Gauteng Community Safety MEC Sizakele Nkosi-Malobane on Tuessday reassured the public that student l.
THE doctor's strike in KwaZulu-Natal is far from over.
Yesterday provincial doctors - under the banner of SA Doctors United - vowed that Thursday is D-Day for the province's health department to come up with "clear answers".
If this does not happen they will down tools on Friday. The rest of the doctors have also threatened to resume a national strike on July 24.
The organisation said the second wave of strike action will see more patients suffering and also accused the South African Medical Association of selling them out to Cosatu and the provincial government at a meeting last Thursday.
Spokesperson Cameron McIntosh said they had about 1000 members in KwaZulu-Natal.
"It is not only our region that will go on strike. We have support from other centres, including Western Cape and Mpumalanga.
"Sama cannot support public service doctors adequately while they also see to the needs of private sector doctors."
McIntosh said critical grievances were overlooked in the talks with the government.
"We went on strike to demand improvements to the public health service and the salaries of doctors. Two percent does not do it."
He said in the region 60percent of the doctors were expected to work as if there were no posts vacant.
He said it was disheartening that "patients will again be let down".
"We have no choice. The way in which this matter was handled is to also draw attention to the level of service conditions at state hospitals.
"Our demands are also about a better and improved service for all the patients."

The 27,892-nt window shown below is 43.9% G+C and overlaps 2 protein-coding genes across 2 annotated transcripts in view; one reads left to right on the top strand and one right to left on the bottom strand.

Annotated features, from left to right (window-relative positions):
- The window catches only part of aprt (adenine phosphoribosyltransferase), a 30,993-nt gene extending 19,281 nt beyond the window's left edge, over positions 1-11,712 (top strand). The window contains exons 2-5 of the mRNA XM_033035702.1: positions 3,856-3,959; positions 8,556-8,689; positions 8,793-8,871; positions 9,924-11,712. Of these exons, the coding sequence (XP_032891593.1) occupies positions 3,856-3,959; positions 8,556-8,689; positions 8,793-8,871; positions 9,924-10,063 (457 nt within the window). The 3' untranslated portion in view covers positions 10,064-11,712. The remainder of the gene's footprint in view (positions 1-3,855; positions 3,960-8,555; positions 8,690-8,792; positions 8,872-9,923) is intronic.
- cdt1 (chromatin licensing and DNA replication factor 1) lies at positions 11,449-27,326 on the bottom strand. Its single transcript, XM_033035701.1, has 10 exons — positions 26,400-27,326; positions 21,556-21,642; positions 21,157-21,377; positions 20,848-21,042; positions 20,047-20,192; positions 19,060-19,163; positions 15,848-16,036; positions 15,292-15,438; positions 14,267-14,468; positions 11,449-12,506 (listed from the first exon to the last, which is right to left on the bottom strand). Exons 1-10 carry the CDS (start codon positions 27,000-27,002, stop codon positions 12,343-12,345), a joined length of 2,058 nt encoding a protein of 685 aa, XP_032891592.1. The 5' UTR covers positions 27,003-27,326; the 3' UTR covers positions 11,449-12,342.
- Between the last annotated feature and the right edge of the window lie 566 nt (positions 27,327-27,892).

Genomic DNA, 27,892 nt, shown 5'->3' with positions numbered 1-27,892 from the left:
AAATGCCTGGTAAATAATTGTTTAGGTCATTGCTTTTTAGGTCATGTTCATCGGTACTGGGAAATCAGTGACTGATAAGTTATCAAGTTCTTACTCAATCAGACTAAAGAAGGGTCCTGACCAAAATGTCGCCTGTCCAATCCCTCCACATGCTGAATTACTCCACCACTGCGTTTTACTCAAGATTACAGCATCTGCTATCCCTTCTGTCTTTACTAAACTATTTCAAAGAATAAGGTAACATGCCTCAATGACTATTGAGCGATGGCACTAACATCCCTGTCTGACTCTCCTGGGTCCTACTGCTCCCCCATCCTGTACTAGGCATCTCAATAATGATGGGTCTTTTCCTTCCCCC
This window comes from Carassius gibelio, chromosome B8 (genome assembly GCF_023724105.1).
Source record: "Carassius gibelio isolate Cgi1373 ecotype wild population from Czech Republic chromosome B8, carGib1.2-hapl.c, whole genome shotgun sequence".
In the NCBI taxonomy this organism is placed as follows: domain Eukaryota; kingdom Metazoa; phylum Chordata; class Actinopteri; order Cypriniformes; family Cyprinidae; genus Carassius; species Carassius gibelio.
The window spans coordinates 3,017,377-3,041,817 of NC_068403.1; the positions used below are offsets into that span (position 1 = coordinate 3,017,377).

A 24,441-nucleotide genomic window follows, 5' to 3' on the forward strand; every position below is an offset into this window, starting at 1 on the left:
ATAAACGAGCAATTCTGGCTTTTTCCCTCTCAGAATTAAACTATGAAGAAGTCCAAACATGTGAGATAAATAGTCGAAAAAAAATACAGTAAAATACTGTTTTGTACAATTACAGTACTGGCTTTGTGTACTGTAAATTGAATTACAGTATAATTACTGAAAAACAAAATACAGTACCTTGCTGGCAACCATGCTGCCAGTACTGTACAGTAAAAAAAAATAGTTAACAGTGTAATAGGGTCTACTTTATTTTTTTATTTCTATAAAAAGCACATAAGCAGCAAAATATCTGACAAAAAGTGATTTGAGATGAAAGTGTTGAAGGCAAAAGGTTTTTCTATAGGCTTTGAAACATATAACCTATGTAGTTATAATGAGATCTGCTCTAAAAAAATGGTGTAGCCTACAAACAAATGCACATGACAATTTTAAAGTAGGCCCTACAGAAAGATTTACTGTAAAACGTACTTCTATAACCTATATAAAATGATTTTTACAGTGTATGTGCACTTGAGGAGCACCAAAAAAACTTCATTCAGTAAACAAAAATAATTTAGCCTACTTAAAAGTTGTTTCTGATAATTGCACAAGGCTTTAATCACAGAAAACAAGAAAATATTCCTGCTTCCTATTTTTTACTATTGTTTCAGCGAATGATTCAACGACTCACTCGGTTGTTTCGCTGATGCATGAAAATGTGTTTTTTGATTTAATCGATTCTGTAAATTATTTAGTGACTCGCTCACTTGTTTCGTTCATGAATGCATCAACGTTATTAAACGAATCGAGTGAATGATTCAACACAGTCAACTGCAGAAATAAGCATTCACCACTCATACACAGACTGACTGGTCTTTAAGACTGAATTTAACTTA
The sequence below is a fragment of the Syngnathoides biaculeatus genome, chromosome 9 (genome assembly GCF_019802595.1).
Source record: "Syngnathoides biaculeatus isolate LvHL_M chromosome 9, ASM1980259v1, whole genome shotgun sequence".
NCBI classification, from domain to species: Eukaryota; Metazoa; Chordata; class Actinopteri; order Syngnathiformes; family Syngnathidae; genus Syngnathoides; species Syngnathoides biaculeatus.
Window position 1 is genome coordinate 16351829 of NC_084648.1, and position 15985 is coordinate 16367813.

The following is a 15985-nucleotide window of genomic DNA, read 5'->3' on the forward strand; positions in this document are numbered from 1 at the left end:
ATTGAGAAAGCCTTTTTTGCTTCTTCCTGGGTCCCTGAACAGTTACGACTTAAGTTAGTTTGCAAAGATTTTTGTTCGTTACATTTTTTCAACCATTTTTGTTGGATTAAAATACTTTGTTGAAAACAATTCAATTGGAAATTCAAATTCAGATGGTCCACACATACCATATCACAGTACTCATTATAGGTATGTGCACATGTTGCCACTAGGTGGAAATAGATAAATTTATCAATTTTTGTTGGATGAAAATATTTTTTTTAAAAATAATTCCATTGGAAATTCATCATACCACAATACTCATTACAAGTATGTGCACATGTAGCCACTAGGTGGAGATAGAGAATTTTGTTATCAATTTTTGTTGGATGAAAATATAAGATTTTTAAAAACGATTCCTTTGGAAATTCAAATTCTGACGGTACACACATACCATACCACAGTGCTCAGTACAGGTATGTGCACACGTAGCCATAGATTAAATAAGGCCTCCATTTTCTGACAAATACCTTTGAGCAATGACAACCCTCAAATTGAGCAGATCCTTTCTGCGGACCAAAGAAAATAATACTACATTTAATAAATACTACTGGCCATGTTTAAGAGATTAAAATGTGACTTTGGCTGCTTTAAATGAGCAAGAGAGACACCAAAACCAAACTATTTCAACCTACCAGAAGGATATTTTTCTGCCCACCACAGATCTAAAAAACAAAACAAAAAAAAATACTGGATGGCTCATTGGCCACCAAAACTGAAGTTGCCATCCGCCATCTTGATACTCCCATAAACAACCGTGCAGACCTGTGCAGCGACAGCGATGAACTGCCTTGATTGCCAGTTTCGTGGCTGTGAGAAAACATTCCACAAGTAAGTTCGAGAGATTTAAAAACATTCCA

Sama executive member Norman Mabasa said doctors were encouraged to speak directly with the government.
"We are encouraging public service doctors to present their case more eloquently to the government," Mabasa said. "Sama at no stage prevented doctors themselves from negotiating their salaries directly with the employer."
He said Sama always concurred that the two to five percent raise in salaries was "less than adequate when compared with the 50percent across-the-board request we made".
Mabasa said Sama encouraged doctors to unite and to "speak with one voice to the national government and provincial health MECs".
But state doctors are calling for radical changes of Sama.
Junior Doctors Association president Bandile Hadebe said there were proposals that had been tabled to Sama executive.
Sama represents private and public sector doctors. The Junior Doctors Association is an affiliate.
"Public sector doctors feel the leadership of Sama should be elected instead of being appointed," Hadabe said.
"People who have been appointed do not seem to understand what is happening on the ground."
"Our members want leaders they will elect and give mandates.
"The Sama structure does not make a distinction between public and private sector doctors, and yet challenges are hugely different."
He said if government failed to review the salary increase before July 24, doctors would embark on another massive strike.
"Between now and the July 24, each centre had been allowed to decide what action to take.
"I know for a fact that in Limpopo there is a decision to attend to emergency cases only," he said.
KwaZulu-Natal health MEC Sibongiseni Dhlomo was unavailable for comment yesterday.
But in full page advertisements, he indicated that at a meeting held with Cosatu and Sama several agreements were struck as well as that making it clear that the 276 doctors dismissed in KwaZulu-Natal will be unconditionally reinstated.
"All parties acknowledged that the pay of the doctors and the rest of the health officials were not satisfactory.
"This combined with the staff shortages and other conditions was placing a heavy burden on the shoulders of the doctors and other health officials."